Enterprise companies are beginning to recognize Hustle’s value as the new frontier in direct-to-consumer marketing. Let’s be honest: all of us are flooded with email. None of us want to pick up calls from numbers we don’t recognize. But Hustle isn’t about moving a marketing email from your inbox to your cell phone. It is giving these companies an opportunity to engage consumers in a personal, ongoing two-way conversation instead of a one-way marketing blast.  It’s about talking with customers, not at them.

New: The value of data in political campaigns and advocacy is now widely recognized, but I imagine most people aren’t very aware of just how it’s used. How does Hustle use data in ways that might surprise people?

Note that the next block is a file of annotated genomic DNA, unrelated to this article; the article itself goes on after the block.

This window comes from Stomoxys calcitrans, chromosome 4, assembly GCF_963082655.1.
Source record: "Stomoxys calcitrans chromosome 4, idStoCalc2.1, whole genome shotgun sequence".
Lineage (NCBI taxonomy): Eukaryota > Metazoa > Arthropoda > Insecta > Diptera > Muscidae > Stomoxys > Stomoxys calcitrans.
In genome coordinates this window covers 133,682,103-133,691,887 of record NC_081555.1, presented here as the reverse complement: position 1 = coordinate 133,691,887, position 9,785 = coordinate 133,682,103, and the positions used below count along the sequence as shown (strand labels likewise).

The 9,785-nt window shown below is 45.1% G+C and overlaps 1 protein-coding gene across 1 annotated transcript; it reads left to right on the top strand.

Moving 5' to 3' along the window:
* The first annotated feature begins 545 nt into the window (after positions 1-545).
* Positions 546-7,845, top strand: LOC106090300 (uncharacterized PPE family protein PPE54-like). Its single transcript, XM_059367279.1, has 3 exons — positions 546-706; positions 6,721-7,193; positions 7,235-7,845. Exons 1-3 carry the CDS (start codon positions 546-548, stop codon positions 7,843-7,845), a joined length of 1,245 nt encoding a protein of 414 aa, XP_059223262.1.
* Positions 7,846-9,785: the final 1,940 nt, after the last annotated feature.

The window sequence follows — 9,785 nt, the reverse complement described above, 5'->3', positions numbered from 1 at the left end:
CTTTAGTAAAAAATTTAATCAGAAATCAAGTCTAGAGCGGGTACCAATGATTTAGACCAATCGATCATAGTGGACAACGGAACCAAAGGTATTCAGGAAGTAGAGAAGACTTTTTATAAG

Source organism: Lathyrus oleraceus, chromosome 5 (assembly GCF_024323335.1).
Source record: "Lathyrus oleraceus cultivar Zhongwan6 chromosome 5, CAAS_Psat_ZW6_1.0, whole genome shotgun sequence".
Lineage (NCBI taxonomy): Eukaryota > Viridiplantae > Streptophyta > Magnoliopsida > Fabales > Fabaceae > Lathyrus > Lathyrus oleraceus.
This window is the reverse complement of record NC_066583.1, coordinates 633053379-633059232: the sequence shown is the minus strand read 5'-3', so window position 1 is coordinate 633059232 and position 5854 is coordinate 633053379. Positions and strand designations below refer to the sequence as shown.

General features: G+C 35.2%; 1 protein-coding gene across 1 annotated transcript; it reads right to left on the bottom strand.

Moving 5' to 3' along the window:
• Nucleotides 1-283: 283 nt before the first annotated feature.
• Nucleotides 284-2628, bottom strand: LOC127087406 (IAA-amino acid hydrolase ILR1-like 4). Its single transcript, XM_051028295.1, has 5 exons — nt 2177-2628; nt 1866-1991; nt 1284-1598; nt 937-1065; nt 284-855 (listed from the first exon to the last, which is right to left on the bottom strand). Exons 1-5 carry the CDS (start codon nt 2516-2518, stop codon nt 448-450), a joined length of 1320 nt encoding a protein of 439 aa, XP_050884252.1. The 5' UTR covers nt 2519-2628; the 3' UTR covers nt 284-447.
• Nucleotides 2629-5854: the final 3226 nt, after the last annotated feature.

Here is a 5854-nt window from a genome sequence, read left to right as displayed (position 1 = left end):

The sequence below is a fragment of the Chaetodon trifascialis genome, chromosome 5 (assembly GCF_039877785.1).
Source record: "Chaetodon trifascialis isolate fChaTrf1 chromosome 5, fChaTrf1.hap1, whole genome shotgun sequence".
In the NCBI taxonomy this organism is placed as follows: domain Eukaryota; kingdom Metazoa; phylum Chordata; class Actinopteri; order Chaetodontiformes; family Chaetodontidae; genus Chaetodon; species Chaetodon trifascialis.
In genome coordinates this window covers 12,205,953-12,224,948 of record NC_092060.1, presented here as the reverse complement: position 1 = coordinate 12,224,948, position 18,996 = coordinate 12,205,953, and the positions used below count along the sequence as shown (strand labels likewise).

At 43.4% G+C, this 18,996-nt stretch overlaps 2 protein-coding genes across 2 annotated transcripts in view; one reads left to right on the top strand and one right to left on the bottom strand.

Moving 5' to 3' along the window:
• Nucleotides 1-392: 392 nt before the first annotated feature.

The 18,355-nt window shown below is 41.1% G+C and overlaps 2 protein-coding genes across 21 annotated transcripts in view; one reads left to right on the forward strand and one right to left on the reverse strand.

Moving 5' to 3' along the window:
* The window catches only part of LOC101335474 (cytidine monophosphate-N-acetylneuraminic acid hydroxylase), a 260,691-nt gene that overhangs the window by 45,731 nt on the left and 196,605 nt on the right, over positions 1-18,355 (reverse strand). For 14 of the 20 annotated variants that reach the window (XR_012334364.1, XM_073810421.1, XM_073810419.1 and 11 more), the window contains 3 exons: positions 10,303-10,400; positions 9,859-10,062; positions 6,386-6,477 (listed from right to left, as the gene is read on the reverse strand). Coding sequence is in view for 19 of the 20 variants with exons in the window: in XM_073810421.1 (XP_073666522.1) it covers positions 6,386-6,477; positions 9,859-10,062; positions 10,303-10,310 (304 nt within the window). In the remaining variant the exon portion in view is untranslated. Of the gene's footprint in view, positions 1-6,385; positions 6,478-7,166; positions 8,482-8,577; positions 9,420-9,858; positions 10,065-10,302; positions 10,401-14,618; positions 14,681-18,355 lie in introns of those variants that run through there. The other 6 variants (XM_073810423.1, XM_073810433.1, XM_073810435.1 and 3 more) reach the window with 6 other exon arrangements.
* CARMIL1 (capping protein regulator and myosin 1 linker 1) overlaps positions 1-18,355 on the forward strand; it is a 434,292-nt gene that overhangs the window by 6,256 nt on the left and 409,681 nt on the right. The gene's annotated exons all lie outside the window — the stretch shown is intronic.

Lindsay: We use data science to look for macro trends to learn about how the platform is working best and how we can improve it for everybody: how our clients can use our platform more effectively, and how to improve the experience for the contacts who are being communicated with through the platform. Data helps to inform the best practices and guidance we provide to clients so they can make the most effective use of our tool. And client success managers give each client personal attention and helpful tips, as well as give general guidance on our blog.